Winter hive preparation

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Winter hive preparation

As autumn comes to an end, winter hive preparation takes place.  Hives have been put into winter mode, ready for the harsh conditions here in rural Northumberland.

What winter hive preparation has already been done?

Feeding

Feeding is a key part of winter hive preparation.  Winter Feeding took place during the autumn, after the hives were treated for varroa using Apiguard.  I like to use sugar syrup and feed it to the bees through rapid feeders.  Strong sugar syrup is used for winter feeding and 60:40 sugar to water solution can be achieved without heating the mixture.

I prefer to use sugar syrup for winter feeding because its cheap and simple to make up, the bees add their natural enzymes to break it down and I can add a small amount of Thymol to it.  There is an article on the national bee unit’s website, which suggests that Thymol can prevent mould growth in the syrup and Kirsty Stainton’s article in BBKA News in November suggests that it can reduce Nosema spores and their effect on the colony.

The aim of the feeding was to attempt to fill the brood body with enough stores for the colony to thrive all the way through to March the following year, without disturbing the cluster but still allowing the crown board to be removed for oxalic acid trickling between Christmas and New Year’s Day.

Single Brood Body

My aim is for winter hive preparation is for the colonies to go into winter on a single brood body, full of capped stores.  The conditions are harsh in rural Northumberland and the focus of my bee breeding programme is to develop healthy, calm bees, productive bees which over winter well and are efficient with their stores.

Through wing morphology and DNA testing I’ve established that my bees are near native to the area.  Although they are not the most prolific of bees, they can still fill double brood bodies in the summer.   We know that a “National” brood body is not large enough for a colony during the summer, but I only really appreciated recently that it is only not big enough for about 4 months of the year!  So when the colony is growing in the spring I add a second brood body.  I then have options for using this to “split” the colony as part of swarm control or to implement a comb change when the colony starts to reduce in size towards the end of the summer.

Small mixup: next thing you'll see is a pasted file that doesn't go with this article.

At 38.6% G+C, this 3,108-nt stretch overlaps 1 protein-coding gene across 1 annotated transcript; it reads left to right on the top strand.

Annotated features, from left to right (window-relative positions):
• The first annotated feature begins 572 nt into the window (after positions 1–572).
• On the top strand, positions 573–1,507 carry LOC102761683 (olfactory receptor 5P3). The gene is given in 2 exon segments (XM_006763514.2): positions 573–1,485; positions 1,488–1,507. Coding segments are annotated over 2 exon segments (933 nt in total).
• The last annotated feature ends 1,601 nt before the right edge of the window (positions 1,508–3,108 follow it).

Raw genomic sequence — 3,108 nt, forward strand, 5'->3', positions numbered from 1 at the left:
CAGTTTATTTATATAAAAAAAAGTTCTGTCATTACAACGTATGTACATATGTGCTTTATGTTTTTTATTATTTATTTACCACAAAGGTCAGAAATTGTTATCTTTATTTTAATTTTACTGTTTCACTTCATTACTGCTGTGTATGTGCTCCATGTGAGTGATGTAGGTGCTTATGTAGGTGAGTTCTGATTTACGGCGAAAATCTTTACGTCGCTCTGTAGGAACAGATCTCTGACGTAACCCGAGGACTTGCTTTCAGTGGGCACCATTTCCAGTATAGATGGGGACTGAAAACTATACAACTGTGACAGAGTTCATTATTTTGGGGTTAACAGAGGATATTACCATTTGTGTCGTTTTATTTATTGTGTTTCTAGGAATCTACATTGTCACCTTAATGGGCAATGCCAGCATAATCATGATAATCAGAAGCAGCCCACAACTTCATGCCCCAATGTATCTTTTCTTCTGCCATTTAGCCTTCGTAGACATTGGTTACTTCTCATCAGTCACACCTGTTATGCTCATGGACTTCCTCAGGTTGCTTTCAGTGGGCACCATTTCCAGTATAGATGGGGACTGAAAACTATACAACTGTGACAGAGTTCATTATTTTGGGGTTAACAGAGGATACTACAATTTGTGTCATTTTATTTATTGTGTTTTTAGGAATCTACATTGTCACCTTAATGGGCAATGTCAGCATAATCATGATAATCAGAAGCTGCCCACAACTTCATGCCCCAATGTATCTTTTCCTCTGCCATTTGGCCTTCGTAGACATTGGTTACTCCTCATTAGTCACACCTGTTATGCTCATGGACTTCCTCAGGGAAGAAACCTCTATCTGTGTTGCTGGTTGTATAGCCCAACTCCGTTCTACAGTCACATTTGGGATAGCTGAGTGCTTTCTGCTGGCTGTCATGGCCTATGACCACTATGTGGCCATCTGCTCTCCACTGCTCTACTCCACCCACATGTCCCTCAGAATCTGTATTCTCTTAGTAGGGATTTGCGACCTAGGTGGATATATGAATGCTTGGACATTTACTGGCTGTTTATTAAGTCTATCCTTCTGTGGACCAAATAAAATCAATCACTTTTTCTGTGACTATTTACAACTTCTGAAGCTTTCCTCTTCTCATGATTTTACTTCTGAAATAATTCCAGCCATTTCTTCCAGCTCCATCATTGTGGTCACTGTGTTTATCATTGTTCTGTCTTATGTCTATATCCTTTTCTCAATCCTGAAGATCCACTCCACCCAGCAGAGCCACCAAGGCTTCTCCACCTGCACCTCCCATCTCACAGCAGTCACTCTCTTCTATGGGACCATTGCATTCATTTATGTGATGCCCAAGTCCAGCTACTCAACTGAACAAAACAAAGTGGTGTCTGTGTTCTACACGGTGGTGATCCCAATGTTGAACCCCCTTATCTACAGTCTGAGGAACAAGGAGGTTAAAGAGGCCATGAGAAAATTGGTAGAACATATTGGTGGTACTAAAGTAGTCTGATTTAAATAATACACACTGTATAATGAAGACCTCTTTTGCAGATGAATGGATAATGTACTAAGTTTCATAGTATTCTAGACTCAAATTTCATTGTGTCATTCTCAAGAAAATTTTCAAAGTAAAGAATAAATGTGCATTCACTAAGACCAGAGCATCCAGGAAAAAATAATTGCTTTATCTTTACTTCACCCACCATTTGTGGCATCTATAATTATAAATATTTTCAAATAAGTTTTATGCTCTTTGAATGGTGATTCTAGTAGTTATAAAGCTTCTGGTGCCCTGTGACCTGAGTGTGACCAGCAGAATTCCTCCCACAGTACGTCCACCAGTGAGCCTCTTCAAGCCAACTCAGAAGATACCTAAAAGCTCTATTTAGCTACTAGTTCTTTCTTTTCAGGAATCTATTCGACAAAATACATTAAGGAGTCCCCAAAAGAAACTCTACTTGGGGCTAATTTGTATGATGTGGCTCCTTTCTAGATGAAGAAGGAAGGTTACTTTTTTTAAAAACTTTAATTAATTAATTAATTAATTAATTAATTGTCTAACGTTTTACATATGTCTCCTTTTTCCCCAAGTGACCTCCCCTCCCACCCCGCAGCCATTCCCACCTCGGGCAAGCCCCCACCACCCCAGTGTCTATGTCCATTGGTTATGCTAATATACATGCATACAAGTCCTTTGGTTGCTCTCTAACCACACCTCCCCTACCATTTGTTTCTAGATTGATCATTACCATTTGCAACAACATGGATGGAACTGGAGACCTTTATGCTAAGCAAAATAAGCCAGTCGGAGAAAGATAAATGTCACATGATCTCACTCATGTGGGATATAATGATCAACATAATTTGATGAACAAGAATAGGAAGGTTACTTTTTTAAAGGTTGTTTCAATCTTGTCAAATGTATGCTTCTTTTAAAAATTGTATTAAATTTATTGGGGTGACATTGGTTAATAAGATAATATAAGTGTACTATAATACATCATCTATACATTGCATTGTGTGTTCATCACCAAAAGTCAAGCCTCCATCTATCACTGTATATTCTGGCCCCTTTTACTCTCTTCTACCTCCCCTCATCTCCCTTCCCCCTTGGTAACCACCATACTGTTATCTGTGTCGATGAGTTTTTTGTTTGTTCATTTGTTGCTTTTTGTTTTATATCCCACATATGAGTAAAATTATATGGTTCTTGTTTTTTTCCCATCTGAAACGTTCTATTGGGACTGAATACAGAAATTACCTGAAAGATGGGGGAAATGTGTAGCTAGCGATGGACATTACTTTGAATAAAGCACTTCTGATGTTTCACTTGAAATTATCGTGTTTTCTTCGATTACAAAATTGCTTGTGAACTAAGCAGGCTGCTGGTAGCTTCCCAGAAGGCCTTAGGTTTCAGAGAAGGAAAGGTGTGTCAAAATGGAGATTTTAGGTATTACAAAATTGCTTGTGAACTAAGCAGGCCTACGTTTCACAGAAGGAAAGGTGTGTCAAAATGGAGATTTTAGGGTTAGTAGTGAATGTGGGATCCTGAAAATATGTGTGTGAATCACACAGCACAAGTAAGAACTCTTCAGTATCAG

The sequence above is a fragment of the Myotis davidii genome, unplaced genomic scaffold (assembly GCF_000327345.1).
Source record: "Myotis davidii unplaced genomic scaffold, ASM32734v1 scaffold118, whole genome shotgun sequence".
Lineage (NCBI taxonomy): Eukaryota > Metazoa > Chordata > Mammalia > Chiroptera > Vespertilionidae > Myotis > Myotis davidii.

I try to avoid having a double brooded colony going into winter and never use brood and a half.  The graph below shows the logic of this and can be found in Yates’ Beekeeping Study Notes and Ted Hooper’s Bees & Honey.

How are the hives set up for winter?

Ventilation – Open Mesh Floors & Solid Roofs

The configuration that I use is based on a suggestion by Clive be Bruyn in his book Practical beekeeping.  The idea is that the open mesh floor provides adequate ventilation to the colony during the winter.  Clearly as part of the winter hive preparation, hives needs to be sheltered from direct wind and drafts.  With this amount of ventilation there is no need to have a flow of air through the crown board or roof.  The aim is to prevent an upward vertical flow of air through the hive and actually “trap” the warmth in the top of the hive.